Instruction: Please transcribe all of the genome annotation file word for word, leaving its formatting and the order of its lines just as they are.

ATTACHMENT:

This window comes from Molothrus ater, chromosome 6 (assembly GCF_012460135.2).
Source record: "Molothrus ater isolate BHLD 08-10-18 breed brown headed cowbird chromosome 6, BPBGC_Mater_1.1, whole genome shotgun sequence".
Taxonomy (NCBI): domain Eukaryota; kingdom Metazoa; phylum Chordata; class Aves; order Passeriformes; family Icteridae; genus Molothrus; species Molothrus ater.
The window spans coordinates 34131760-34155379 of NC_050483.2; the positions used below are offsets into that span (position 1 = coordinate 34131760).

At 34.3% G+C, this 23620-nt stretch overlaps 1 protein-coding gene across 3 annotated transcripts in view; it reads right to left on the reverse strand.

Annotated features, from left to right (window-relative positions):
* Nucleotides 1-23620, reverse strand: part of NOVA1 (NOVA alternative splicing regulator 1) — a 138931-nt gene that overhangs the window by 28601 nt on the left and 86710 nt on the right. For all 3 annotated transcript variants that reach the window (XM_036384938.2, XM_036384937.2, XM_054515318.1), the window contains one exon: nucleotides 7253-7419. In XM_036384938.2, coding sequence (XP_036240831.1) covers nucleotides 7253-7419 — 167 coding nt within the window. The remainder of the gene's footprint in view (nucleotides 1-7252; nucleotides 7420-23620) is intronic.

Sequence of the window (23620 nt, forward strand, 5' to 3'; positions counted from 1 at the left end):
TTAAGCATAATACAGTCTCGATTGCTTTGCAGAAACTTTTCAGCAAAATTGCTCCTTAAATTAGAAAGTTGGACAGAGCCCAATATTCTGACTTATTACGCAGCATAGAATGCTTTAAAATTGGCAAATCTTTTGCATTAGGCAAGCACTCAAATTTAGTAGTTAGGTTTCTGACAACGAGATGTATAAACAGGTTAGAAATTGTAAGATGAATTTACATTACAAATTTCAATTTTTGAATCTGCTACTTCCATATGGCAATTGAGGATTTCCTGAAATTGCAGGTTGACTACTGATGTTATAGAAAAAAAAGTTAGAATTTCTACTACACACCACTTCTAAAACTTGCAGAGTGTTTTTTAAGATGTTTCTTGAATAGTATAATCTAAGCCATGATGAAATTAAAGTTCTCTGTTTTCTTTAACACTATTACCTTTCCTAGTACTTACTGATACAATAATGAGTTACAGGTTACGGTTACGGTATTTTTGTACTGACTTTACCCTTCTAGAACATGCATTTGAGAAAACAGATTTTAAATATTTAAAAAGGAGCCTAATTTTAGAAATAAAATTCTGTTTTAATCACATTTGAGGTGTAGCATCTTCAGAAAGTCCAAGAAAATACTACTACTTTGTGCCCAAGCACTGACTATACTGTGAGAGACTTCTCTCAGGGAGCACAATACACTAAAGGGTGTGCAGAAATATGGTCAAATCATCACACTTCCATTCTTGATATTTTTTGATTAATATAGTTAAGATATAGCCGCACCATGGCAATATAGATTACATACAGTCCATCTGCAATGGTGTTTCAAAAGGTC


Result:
This window comes from Molothrus ater, chromosome 6 (assembly GCF_012460135.2).
Source record: "Molothrus ater isolate BHLD 08-10-18 breed brown headed cowbird chromosome 6, BPBGC_Mater_1.1, whole genome shotgun sequence".
Taxonomy (NCBI): domain Eukaryota; kingdom Metazoa; phylum Chordata; class Aves; order Passeriformes; family Icteridae; genus Molothrus; species Molothrus ater.
The window spans coordinates 34131760-34155379 of NC_050483.2; the positions used below are offsets into that span (position 1 = coordinate 34131760).

At 34.3% G+C, this 23620-nt stretch overlaps 1 protein-coding gene across 3 annotated transcripts in view; it reads right to left on the reverse strand.

Annotated features, from left to right (window-relative positions):
* Nucleotides 1-23620, reverse strand: part of NOVA1 (NOVA alternative splicing regulator 1) — a 138931-nt gene that overhangs the window by 28601 nt on the left and 86710 nt on the right. For all 3 annotated transcript variants that reach the window (XM_036384938.2, XM_036384937.2, XM_054515318.1), the window contains one exon: nucleotides 7253-7419. In XM_036384938.2, coding sequence (XP_036240831.1) covers nucleotides 7253-7419 — 167 coding nt within the window. The remainder of the gene's footprint in view (nucleotides 1-7252; nucleotides 7420-23620) is intronic.

Sequence of the window (23620 nt, forward strand, 5' to 3'; positions counted from 1 at the left end):
TTAAGCATAATACAGTCTCGATTGCTTTGCAGAAACTTTTCAGCAAAATTGCTCCTTAAATTAGAAAGTTGGACAGAGCCCAATATTCTGACTTATTACGCAGCATAGAATGCTTTAAAATTGGCAAATCTTTTGCATTAGGCAAGCACTCAAATTTAGTAGTTAGGTTTCTGACAACGAGATGTATAAACAGGTTAGAAATTGTAAGATGAATTTACATTACAAATTTCAATTTTTGAATCTGCTACTTCCATATGGCAATTGAGGATTTCCTGAAATTGCAGGTTGACTACTGATGTTATAGAAAAAAAAGTTAGAATTTCTACTACACACCACTTCTAAAACTTGCAGAGTGTTTTTTAAGATGTTTCTTGAATAGTATAATCTAAGCCATGATGAAATTAAAGTTCTCTGTTTTCTTTAACACTATTACCTTTCCTAGTACTTACTGATACAATAATGAGTTACAGGTTACGGTTACGGTATTTTTGTACTGACTTTACCCTTCTAGAACATGCATTTGAGAAAACAGATTTTAAATATTTAAAAAGGAGCCTAATTTTAGAAATAAAATTCTGTTTTAATCACATTTGAGGTGTAGCATCTTCAGAAAGTCCAAGAAAATACTACTACTTTGTGCCCAAGCACTGACTATACTGTGAGAGACTTCTCTCAGGGAGCACAATACACTAAAGGGTGTGCAGAAATATGGTCAAATCATCACACTTCCATTCTTGATATTTTTTGATTAATATAGTTAAGATATAGCCGCACCATGGCAATATAGATTACATACAGTCCATCTGCAATGGTGTTTCAAAAGGTC